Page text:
Scott Jacot, the Pacific and Wahkiakum County Juvenile Court Administrator, said that statistic is not as bad as it sounds. The county has a diversion program that allows young people facing alcohol or marijuana possession charges to sign a contract that refers them to drug and alcohol treatment programs. Kids who successfully complete their contracts don’t have charges filed against them.
“Another reason could be that we have such a highly effective and interactive drug and alcohol treatment provider for youth in Pacific County,” Jacot said. The agency, True North, places counselors in each of the county’s high schools. Jacot said the counselors frequently interact with students, and use an effective prevention program. Such programs “contribute to a showing of low arrest rates, yet high in ratings of providing a service under a state funded program,” Jacot said.
Overall, Pacific County kids have underwhelming standardized test scores. In terms of number of kids in fourth, seventh and 10th grades failing at least one test, the county generally ranked in the bottom third. It could be because many local kids have a lot of challenges outside of school. Lewis, Grays Harbor and Pacific counties, all part of Legislative District 19, are in the top ten for number of kids who are eligible for free lunch, and number of people receiving food stamps. Pacific also has a disproportionate number of people in the prison system. While 506 of every 100,000 people are locked up statewide, almost 745 per 100,000 Pacific County residents are incarcerated.
To get a sense of how many kids are dropping out of school, researchers tracked the progress of one “cohort” of kids for several years. Around 12 percent of them dropped out before graduation statewide, but in Pacific County, 20 percent did. The county also has the sixth-lowest rate of on-time graduation.
The lack of a diploma, paired with a sluggish local economy and other factors can hurt kids once they leave school. Pacific County has the fifth-highest rate of unemployed people over 16. Cowlitz, Lewis, Grays Harbor and Wahkiakum counties were also among the counties with the worst employment rates.
What local schools and families do well
While local schools are lagging academically, they are generally very safe and provide overall positive learning environments. The study found very low numbers of teens being arrested for drug, alcohol, property and violent crimes, and few serious vandalism problems. Schools here have very few violent and weapon-related incidents compared to other parts of the state, and have lower-than-average numbers of unexcused absences.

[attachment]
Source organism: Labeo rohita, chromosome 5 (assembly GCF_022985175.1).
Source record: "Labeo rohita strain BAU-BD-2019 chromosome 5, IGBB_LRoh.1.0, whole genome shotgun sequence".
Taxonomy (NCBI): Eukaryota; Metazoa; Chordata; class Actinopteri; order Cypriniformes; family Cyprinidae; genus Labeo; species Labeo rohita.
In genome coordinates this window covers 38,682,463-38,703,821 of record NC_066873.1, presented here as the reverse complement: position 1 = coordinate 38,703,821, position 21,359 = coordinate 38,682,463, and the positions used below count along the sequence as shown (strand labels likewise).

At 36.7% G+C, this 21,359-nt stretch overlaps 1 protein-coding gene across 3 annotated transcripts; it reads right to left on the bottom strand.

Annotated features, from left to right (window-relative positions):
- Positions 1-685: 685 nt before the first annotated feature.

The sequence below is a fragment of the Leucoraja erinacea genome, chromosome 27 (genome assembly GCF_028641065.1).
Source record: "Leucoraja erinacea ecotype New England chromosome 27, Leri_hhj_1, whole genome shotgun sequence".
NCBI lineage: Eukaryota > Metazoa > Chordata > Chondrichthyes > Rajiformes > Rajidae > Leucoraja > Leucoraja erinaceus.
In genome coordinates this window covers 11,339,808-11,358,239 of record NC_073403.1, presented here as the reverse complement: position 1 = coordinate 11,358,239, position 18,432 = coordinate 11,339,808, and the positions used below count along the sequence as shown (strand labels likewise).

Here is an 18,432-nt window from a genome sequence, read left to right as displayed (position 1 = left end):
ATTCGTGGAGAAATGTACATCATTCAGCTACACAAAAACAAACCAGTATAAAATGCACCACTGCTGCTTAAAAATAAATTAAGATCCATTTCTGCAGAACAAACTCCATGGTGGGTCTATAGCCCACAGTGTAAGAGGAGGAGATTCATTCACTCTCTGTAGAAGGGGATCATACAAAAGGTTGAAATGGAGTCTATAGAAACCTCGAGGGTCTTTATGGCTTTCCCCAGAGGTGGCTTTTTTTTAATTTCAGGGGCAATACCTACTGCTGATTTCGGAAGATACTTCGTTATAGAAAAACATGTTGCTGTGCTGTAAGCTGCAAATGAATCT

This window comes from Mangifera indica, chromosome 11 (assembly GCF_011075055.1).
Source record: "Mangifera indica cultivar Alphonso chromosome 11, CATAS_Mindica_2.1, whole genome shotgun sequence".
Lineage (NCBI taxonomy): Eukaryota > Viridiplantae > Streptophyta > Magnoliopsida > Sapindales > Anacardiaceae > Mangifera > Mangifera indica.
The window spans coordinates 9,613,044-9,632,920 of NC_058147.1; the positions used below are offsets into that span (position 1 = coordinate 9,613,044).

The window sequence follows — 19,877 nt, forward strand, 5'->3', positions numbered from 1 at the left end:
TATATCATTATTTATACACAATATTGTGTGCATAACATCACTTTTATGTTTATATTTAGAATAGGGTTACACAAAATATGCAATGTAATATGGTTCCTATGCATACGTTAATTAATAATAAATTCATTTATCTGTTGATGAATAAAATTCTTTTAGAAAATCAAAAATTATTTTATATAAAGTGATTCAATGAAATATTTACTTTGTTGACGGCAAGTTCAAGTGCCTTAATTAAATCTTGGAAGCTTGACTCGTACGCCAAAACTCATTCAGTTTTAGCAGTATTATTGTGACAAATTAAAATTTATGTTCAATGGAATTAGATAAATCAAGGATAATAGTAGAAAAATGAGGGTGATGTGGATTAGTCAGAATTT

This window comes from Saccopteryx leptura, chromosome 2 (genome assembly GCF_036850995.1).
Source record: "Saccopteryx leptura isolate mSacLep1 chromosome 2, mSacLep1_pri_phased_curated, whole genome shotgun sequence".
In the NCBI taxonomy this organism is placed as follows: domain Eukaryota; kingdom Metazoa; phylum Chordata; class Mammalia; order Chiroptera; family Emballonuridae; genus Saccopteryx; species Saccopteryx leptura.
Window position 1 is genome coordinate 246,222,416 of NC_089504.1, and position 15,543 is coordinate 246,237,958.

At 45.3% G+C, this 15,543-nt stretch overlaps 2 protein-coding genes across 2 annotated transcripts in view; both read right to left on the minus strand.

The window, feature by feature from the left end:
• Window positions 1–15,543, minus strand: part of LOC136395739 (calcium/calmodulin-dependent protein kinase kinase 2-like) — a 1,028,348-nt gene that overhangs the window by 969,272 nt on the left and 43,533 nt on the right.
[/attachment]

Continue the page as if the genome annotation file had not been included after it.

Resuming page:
Despite high poverty levels, Pacific County families appear to be more stable than those in many other parts of the state. In divorce-happy Thurston County, there are about seven divorces for every 1,000 people in an average year. In Pacific County however, the rate is about three divorces per 1,000, giving it the second-lowest divorce rate after Whitman County.
While Pacific County has high infant mortality and adult suicide rates, kids between 1 and 17 seem to be doing better. It has the seventh-lowest child mortality rate, of about 12 deaths for every 100,000 children. In Columbia County, the deadliest place in Washington for kids, roughly 80 of every 100,000 children die. Pacific, Cowlitz and Wahkiakum counties also had among the lowest numbers of kids between 10 and 17 who attempted or committed suicide.
Pacific County excelled in two other areas where many rural counties struggled: engagement in the political process, and real estate.
On average, about 74 percent of adults in Washington are registered to vote, but in Pacific County, nearly 98 percent are registered. People here also vote more reliably than residents of some other counties. Statewide, about 51 percent of registered voters actually vote in any given election. Here, about 57 percent vote.
The county also has the sixth-best rate for both sales of existing homes and construction of new homes. On average, a little over 14 homes per 1,000 people sell annually in Washington. In Pacific, the rate is about 19 homes per 1,000 people. Statewide, there are about two building permits per every 1,000 people, but in Pacific, the rate is nearly five permits per thousand.